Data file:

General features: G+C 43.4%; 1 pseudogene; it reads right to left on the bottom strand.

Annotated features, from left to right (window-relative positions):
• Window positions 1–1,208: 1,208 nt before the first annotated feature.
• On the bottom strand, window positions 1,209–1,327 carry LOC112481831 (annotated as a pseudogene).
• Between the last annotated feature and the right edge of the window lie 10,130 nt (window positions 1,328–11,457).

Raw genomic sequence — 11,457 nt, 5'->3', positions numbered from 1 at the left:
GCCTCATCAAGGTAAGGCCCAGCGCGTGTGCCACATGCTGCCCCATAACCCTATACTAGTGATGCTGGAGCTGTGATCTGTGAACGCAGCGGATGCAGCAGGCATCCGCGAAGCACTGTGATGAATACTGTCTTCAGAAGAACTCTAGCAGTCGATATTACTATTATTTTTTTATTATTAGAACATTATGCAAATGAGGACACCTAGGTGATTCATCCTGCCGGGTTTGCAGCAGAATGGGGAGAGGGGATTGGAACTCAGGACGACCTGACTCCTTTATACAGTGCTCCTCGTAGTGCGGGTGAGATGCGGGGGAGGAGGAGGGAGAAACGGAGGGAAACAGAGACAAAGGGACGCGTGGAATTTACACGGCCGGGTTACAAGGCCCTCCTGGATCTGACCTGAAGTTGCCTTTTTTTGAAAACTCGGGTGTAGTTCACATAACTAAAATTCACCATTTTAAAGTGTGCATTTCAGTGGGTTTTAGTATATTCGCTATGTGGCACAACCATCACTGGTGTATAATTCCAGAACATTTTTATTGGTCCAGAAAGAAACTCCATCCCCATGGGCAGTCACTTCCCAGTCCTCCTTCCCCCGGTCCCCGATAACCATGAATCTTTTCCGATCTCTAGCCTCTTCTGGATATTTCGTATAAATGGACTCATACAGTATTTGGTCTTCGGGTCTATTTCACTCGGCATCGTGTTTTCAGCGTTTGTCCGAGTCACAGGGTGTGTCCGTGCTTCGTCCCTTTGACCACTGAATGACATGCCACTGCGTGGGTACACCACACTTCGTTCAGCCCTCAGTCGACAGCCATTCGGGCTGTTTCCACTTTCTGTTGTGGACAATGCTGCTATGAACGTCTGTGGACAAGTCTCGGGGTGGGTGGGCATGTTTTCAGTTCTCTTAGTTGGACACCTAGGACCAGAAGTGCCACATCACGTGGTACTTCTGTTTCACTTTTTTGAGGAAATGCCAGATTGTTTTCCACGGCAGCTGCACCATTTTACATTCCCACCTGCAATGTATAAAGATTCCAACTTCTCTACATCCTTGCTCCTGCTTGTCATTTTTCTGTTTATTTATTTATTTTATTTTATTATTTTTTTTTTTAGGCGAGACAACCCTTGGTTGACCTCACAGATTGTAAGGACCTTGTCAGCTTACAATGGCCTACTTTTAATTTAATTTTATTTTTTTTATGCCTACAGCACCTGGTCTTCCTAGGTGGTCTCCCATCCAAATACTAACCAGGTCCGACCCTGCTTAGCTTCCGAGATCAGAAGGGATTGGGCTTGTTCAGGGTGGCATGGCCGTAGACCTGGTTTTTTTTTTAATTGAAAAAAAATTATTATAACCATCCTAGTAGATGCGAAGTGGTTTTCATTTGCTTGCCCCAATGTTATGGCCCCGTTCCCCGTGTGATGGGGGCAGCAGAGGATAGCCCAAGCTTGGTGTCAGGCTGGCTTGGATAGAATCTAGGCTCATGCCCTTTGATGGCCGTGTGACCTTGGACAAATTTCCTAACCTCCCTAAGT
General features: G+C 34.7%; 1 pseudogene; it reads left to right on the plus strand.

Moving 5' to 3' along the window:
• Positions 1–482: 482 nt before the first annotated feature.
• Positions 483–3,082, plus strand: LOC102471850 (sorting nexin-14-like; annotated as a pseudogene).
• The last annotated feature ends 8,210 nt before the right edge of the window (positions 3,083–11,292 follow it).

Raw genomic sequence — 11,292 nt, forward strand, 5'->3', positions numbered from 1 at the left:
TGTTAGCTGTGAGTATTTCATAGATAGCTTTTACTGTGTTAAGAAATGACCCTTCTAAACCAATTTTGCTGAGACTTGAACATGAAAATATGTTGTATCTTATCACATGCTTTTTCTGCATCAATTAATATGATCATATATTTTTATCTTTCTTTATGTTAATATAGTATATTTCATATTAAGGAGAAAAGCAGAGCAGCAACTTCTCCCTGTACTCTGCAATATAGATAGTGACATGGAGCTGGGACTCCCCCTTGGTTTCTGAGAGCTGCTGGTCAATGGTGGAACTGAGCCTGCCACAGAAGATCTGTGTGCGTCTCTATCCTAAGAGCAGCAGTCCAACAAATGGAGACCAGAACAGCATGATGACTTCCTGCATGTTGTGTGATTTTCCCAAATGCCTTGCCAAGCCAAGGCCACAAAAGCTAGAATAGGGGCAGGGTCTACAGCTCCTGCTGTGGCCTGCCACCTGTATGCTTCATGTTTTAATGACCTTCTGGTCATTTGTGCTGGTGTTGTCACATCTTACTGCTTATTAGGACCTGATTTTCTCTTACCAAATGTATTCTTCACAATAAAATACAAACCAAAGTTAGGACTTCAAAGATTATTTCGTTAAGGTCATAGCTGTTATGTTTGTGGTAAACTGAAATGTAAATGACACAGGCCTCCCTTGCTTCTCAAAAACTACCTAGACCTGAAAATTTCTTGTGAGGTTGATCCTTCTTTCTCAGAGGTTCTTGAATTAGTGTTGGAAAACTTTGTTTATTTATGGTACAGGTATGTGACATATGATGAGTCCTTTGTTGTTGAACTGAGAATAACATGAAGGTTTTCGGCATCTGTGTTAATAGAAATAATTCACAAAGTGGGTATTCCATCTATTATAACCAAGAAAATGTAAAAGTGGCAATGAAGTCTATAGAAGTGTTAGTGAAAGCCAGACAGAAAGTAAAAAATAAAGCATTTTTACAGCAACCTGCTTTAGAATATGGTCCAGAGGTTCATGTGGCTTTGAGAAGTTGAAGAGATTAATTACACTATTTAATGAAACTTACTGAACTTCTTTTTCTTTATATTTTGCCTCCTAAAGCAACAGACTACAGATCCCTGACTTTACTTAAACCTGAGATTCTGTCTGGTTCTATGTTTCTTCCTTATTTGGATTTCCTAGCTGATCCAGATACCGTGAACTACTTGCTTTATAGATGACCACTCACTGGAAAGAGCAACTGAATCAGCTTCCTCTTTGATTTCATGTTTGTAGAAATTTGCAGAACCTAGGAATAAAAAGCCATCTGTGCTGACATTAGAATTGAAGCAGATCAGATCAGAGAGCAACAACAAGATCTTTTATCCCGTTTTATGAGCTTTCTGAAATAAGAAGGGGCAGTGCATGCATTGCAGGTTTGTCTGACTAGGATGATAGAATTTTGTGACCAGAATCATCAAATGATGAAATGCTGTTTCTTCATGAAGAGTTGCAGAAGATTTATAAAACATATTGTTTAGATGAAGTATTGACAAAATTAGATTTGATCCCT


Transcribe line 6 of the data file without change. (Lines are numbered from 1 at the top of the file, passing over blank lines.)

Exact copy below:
Raw genomic sequence — 11,457 nt, 5'->3', positions numbered from 1 at the left: